Yadav’s company, BGR Private Limited, was contracted to remove the overburden in July 2014, and the work is in its last stages now. He was among the 250-plus workers hired from the villages affected by the mine, including Honhe, Kumrang Kala, Kumrang Khurd, Binglat and Ursu.

The father of four says this job is one of the best he could expect given that he is illiterate. Workers such as Yadav also have a provident fund account now, which they treasure. “We are surviving on our resources and with the help of family members these days. But how long can we pull along like this?” Yadav says.

Dumper drivers and operators of other heavy movers point to the nearby camps in which hundreds of workers such as them live, to show how their lives have seen a turn for the better because of the mine.

While workers from neighbouring villages go back home after work, those from far-off places stay at these camps in 20 ft by 30 ft dormitories made of corrugated sheets. Electricity, power and the cots are paid for by the companies, and an RO plant ensures clean drinking water. The mattresses, the quilts, the mosquito nets and the occasional TV belong to the camps’ occupants. There is also a badminton court nearby for the miners.

Around 11 am, Shiv Narayan Prajapati, 33, a dumper driver with BGR, is taking a bath at the common tank outside, pouring water using a miner’s helmet. He is surrounded by drivers and operators who have just woken up, after doing a night shift from 8 pm to 4 am.

Prajapati, who is from Balumath area of Latehar district, says he doesn’t mind the hours. “An eight-hour shift means an eight-hour shift. If my replacement hasn’t come, I still return to the camp.”

Shoaib, 30, who is watching TV in one of the dormitories, is from Hajipur in Bihar and is a bulldozer operator. Sitting on his folding cot, one of seven placed side-by-side in the dormitory, he is making ropes from plastic fibre that he has extracted from bags. A few finished rope bundles lie next to him.

“This helps us pass time and we take the ropes home and use them,” says Shoaib, a father of three.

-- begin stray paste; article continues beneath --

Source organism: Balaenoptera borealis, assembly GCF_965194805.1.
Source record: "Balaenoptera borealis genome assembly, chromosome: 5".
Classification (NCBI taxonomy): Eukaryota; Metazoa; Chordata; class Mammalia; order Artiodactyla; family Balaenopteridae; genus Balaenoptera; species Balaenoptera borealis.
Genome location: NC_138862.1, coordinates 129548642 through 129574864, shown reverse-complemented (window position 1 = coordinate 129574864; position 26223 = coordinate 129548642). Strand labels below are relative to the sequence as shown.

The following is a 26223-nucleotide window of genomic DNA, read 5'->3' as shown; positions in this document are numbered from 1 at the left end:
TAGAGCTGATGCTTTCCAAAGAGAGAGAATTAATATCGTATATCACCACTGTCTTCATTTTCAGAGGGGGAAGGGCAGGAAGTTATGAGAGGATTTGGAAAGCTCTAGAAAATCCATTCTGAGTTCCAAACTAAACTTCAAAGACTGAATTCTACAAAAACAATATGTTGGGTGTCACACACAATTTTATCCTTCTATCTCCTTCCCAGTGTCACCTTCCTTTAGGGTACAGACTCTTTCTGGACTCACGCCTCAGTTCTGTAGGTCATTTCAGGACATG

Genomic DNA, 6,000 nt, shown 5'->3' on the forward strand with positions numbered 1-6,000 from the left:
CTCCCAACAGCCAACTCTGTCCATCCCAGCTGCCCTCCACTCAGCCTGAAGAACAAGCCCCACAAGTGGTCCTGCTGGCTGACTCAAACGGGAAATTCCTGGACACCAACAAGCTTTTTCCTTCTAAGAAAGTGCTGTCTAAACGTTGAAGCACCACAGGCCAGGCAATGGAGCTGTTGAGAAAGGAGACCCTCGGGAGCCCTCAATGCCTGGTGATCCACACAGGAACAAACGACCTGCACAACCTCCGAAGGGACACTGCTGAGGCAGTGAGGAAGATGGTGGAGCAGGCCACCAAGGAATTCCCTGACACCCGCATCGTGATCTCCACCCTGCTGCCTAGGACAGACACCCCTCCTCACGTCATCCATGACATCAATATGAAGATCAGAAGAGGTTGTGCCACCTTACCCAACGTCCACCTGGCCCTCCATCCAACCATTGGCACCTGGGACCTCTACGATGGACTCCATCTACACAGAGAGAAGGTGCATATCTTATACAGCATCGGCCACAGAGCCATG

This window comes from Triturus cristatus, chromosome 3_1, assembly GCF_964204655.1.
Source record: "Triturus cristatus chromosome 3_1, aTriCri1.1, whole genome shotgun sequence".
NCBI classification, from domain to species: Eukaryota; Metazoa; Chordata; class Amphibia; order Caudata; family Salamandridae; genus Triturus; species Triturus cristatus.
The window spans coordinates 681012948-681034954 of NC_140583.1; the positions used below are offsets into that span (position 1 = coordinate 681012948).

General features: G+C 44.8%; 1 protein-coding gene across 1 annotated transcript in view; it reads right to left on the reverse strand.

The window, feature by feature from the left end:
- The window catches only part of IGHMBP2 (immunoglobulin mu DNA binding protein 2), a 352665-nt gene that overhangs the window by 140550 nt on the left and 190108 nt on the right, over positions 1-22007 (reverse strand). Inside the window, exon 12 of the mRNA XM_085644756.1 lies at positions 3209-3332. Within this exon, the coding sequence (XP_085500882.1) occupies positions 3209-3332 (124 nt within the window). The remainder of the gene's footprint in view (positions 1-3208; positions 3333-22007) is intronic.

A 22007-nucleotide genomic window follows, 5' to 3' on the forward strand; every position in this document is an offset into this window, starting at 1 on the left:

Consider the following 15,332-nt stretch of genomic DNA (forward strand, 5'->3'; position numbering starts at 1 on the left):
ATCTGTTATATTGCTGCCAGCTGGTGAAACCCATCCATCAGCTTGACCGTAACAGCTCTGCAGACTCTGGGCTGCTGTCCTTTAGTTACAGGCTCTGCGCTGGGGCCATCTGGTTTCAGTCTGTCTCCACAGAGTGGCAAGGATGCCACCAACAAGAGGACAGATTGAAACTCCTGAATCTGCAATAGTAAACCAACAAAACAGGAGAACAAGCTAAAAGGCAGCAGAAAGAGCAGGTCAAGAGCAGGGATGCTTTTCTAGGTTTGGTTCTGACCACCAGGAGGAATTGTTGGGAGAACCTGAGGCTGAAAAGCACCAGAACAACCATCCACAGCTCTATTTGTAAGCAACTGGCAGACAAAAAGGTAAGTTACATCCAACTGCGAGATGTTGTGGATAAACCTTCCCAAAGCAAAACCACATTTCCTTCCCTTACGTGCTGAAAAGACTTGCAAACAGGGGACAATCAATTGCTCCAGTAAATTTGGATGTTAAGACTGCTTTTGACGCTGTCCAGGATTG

“We pooled in money and got this (TV with set-top box). It cost us nearly Rs 6,000. Usually, we watch news, cricket and films,” says Ram Vriksh Yadav, speaking from inside his mosquito net.

In another dormitory, there is a Telugu film on. Inside are Ramanna, a supervisor, and Praveen, who operates a surface excavator. The roof is re-furbished with thermocol sheets to keep the heat out during summer and manage cold during winter.

A Class X dropout, Praveen, 22, who is from Srikakulam district of Andhra Pradesh, says, “I like it here. Wherever the company goes, I will go too.”

It’s lunch time by now, and in the nearby canteen, utensils are mounted on platforms in the middle of a hall. Chairs and tables are fixed along the walls.

Krishna, the mess in-charge, says egg curry with rice and sambar is on the menu today, apart from dal and buttermilk. At one point, the canteen served food to around a thousand workers, he adds. “Now, with BGR’s work coming to an end, it is down to 300-400. We seldom repeated the menu earlier. We had idli-dosa, paranthas, seasonal vegetables… Now, of course, we don’t have enough hands to care for variety.”

While the workers are aware of the Godda tragedy, they don’t seem worried. Officials say they have prevented the possibility of at least a similar accident. “Here, we have started plantation on the top-most point of the overburden, which is nearly 530 metres above mean sea level. A rose garden too is coming up,” says OCP Manager Manoj Kumar. At the top grow saplings of karanj, sheesham, amla and mango.

At the Amrapali OCP, they are also covering the mined area with top soil to reclaim excavated land. “At Piparwar, we achieved 130 per cent forestation from what it was earlier,” says a senior CCL official at Ranchi headquarters.

Apart from the uncertainty about salaries, what BGR workers are most worried about is the change of guard at the mine to a joint venture including MIPL, Ambey Mining Private Limited and Godavari.

Shiv Kumar Rawani from Charhi in Hazaribagh district, who drives dumpers, says, “We are hearing that the joint venture guys don’t want drivers with Jharkhand driving licences. They are looking for people from outside the state.”